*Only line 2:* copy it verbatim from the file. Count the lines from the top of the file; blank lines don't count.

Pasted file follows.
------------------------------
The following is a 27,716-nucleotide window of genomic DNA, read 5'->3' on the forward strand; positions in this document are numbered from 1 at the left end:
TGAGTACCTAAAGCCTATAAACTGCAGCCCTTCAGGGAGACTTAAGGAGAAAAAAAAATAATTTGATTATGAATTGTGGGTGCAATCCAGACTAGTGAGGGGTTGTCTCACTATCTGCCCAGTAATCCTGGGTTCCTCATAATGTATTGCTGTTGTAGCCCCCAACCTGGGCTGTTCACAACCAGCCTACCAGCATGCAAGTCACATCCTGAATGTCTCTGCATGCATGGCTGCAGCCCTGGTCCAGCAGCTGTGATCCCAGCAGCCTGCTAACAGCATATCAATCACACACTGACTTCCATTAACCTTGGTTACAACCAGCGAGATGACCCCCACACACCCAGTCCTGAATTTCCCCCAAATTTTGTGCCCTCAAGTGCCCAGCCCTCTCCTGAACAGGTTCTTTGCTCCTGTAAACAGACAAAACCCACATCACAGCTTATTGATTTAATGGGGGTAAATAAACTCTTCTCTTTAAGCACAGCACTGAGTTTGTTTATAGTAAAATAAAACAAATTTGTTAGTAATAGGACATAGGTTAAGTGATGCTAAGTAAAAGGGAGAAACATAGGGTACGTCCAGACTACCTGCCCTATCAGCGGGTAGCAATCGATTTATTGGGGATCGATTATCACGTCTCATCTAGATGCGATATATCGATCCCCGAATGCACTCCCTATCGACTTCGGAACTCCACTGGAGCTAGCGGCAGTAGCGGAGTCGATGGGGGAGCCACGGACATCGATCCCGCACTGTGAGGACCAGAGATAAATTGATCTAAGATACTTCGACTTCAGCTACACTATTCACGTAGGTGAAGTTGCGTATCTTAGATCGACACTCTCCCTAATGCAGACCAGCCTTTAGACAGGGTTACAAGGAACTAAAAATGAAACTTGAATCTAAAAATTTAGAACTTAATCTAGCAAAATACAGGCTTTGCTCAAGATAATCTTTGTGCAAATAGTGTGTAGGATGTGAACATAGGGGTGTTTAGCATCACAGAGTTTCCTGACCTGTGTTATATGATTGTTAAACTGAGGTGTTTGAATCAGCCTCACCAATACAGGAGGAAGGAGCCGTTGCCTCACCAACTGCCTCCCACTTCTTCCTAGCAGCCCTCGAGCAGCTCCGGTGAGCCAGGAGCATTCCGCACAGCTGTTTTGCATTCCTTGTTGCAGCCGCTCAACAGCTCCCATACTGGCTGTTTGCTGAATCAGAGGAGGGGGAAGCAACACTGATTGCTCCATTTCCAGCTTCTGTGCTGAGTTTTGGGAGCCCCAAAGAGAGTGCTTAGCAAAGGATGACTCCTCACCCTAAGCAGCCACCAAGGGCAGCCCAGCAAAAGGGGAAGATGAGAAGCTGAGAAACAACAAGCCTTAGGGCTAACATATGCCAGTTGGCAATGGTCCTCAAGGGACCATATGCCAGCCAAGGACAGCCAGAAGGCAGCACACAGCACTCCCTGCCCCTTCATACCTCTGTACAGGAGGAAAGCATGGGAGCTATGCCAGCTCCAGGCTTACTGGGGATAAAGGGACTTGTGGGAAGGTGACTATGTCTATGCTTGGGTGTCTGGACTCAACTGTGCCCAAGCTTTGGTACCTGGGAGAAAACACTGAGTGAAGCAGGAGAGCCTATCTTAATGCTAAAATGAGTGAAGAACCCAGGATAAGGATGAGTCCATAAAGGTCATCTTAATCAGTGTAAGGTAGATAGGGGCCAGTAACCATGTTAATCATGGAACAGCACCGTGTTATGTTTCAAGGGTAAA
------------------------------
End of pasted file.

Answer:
TGAGTACCTAAAGCCTATAAACTGCAGCCCTTCAGGGAGACTTAAGGAGAAAAAAAAATAATTTGATTATGAATTGTGGGTGCAATCCAGACTAGTGAGGGGTTGTCTCACTATCTGCCCAGTAATCCTGGGTTCCTCATAATGTATTGCTGTTGTAGCCCCCAACCTGGGCTGTTCACAACCAGCCTACCAGCATGCAAGTCACATCCTGAATGTCTCTGCATGCATGGCTGCAGCCCTGGTCCAGCAGCTGTGATCCCAGCAGCCTGCTAACAGCATATCAATCACACACTGACTTCCATTAACCTTGGTTACAACCAGCGAGATGACCCCCACACACCCAGTCCTGAATTTCCCCCAAATTTTGTGCCCTCAAGTGCCCAGCCCTCTCCTGAACAGGTTCTTTGCTCCTGTAAACAGACAAAACCCACATCACAGCTTATTGATTTAATGGGGGTAAATAAACTCTTCTCTTTAAGCACAGCACTGAGTTTGTTTATAGTAAAATAAAACAAATTTGTTAGTAATAGGACATAGGTTAAGTGATGCTAAGTAAAAGGGAGAAACATAGGGTACGTCCAGACTACCTGCCCTATCAGCGGGTAGCAATCGATTTATTGGGGATCGATTATCACGTCTCATCTAGATGCGATATATCGATCCCCGAATGCACTCCCTATCGACTTCGGAACTCCACTGGAGCTAGCGGCAGTAGCGGAGTCGATGGGGGAGCCACGGACATCGATCCCGCACTGTGAGGACCAGAGATAAATTGATCTAAGATACTTCGACTTCAGCTACACTATTCACGTAGGTGAAGTTGCGTATCTTAGATCGACACTCTCCCTAATGCAGACCAGCCTTTAGACAGGGTTACAAGGAACTAAAAATGAAACTTGAATCTAAAAATTTAGAACTTAATCTAGCAAAATACAGGCTTTGCTCAAGATAATCTTTGTGCAAATAGTGTGTAGGATGTGAACATAGGGGTGTTTAGCATCACAGAGTTTCCTGACCTGTGTTATATGATTGTTAAACTGAGGTGTTTGAATCAGCCTCACCAATACAGGAGGAAGGAGCCGTTGCCTCACCAACTGCCTCCCACTTCTTCCTAGCAGCCCTCGAGCAGCTCCGGTGAGCCAGGAGCATTCCGCACAGCTGTTTTGCATTCCTTGTTGCAGCCGCTCAACAGCTCCCATACTGGCTGTTTGCTGAATCAGAGGAGGGGGAAGCAACACTGATTGCTCCATTTCCAGCTTCTGTGCTGAGTTTTGGGAGCCCCAAAGAGAGTGCTTAGCAAAGGATGACTCCTCACCCTAAGCAGCCACCAAGGGCAGCCCAGCAAAAGGGGAAGATGAGAAGCTGAGAAACAACAAGCCTTAGGGCTAACATATGCCAGTTGGCAATGGTCCTCAAGGGACCATATGCCAGCCAAGGACAGCCAGAAGGCAGCACACAGCACTCCCTGCCCCTTCATACCTCTGTACAGGAGGAAAGCATGGGAGCTATGCCAGCTCCAGGCTTACTGGGGATAAAGGGACTTGTGGGAAGGTGACTATGTCTATGCTTGGGTGTCTGGACTCAACTGTGCCCAAGCTTTGGTACCTGGGAGAAAACACTGAGTGAAGCAGGAGAGCCTATCTTAATGCTAAAATGAGTGAAGAACCCAGGATAAGGATGAGTCCATAAAGGTCATCTTAATCAGTGTAAGGTAGATAGGGGCCAGTAACCATGTTAATCATGGAACAGCACCGTGTTATGTTTCAAGGGTAAA